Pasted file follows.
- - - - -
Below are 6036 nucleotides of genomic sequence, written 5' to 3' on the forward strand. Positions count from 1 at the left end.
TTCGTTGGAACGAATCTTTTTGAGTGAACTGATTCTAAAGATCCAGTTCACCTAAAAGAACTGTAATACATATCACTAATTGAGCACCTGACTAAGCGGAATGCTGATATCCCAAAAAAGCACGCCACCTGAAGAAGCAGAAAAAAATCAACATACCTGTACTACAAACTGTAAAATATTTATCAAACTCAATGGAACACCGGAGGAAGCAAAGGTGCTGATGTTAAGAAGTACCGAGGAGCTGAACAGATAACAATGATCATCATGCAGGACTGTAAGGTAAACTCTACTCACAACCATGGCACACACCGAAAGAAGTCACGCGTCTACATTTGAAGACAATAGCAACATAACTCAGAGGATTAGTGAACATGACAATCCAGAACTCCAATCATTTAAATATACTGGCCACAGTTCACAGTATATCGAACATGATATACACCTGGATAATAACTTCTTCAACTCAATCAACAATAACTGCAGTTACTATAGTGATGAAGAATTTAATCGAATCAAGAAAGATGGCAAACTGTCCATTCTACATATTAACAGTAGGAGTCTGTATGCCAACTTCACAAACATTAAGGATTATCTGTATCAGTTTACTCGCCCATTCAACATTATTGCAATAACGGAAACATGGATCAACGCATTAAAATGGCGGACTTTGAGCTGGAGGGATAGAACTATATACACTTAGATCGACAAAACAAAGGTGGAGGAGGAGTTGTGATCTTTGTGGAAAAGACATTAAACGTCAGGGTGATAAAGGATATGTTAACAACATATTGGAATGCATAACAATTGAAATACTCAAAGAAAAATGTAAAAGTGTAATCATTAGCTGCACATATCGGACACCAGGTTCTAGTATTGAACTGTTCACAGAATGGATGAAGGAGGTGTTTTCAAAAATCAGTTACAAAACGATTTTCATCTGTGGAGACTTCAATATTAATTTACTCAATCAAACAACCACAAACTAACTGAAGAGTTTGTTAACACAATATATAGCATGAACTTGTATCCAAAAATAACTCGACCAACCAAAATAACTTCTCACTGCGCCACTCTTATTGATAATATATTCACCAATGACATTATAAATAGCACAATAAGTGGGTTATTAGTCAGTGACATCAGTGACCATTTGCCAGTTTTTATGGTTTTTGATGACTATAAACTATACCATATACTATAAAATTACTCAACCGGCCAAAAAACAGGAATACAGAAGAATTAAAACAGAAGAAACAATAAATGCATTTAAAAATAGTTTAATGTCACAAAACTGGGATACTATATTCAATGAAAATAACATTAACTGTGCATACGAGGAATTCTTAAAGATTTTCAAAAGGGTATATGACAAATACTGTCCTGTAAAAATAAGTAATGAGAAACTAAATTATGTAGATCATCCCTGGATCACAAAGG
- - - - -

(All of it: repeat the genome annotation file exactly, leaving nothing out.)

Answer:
Below are 6036 nucleotides of genomic sequence, written 5' to 3' on the forward strand. Positions count from 1 at the left end.
TTCGTTGGAACGAATCTTTTTGAGTGAACTGATTCTAAAGATCCAGTTCACCTAAAAGAACTGTAATACATATCACTAATTGAGCACCTGACTAAGCGGAATGCTGATATCCCAAAAAAGCACGCCACCTGAAGAAGCAGAAAAAAATCAACATACCTGTACTACAAACTGTAAAATATTTATCAAACTCAATGGAACACCGGAGGAAGCAAAGGTGCTGATGTTAAGAAGTACCGAGGAGCTGAACAGATAACAATGATCATCATGCAGGACTGTAAGGTAAACTCTACTCACAACCATGGCACACACCGAAAGAAGTCACGCGTCTACATTTGAAGACAATAGCAACATAACTCAGAGGATTAGTGAACATGACAATCCAGAACTCCAATCATTTAAATATACTGGCCACAGTTCACAGTATATCGAACATGATATACACCTGGATAATAACTTCTTCAACTCAATCAACAATAACTGCAGTTACTATAGTGATGAAGAATTTAATCGAATCAAGAAAGATGGCAAACTGTCCATTCTACATATTAACAGTAGGAGTCTGTATGCCAACTTCACAAACATTAAGGATTATCTGTATCAGTTTACTCGCCCATTCAACATTATTGCAATAACGGAAACATGGATCAACGCATTAAAATGGCGGACTTTGAGCTGGAGGGATAGAACTATATACACTTAGATCGACAAAACAAAGGTGGAGGAGGAGTTGTGATCTTTGTGGAAAAGACATTAAACGTCAGGGTGATAAAGGATATGTTAACAACATATTGGAATGCATAACAATTGAAATACTCAAAGAAAAATGTAAAAGTGTAATCATTAGCTGCACATATCGGACACCAGGTTCTAGTATTGAACTGTTCACAGAATGGATGAAGGAGGTGTTTTCAAAAATCAGTTACAAAACGATTTTCATCTGTGGAGACTTCAATATTAATTTACTCAATCAAACAACCACAAACTAACTGAAGAGTTTGTTAACACAATATATAGCATGAACTTGTATCCAAAAATAACTCGACCAACCAAAATAACTTCTCACTGCGCCACTCTTATTGATAATATATTCACCAATGACATTATAAATAGCACAATAAGTGGGTTATTAGTCAGTGACATCAGTGACCATTTGCCAGTTTTTATGGTTTTTGATGACTATAAACTATACCATATACTATAAAATTACTCAACCGGCCAAAAAACAGGAATACAGAAGAATTAAAACAGAAGAAACAATAAATGCATTTAAAAATAGTTTAATGTCACAAAACTGGGATACTATATTCAATGAAAATAACATTAACTGTGCATACGAGGAATTCTTAAAGATTTTCAAAAGGGTATATGACAAATACTGTCCTGTAAAAATAAGTAATGAGAAACTAAATTATGTAGATCATCCCTGGATCACAAAGG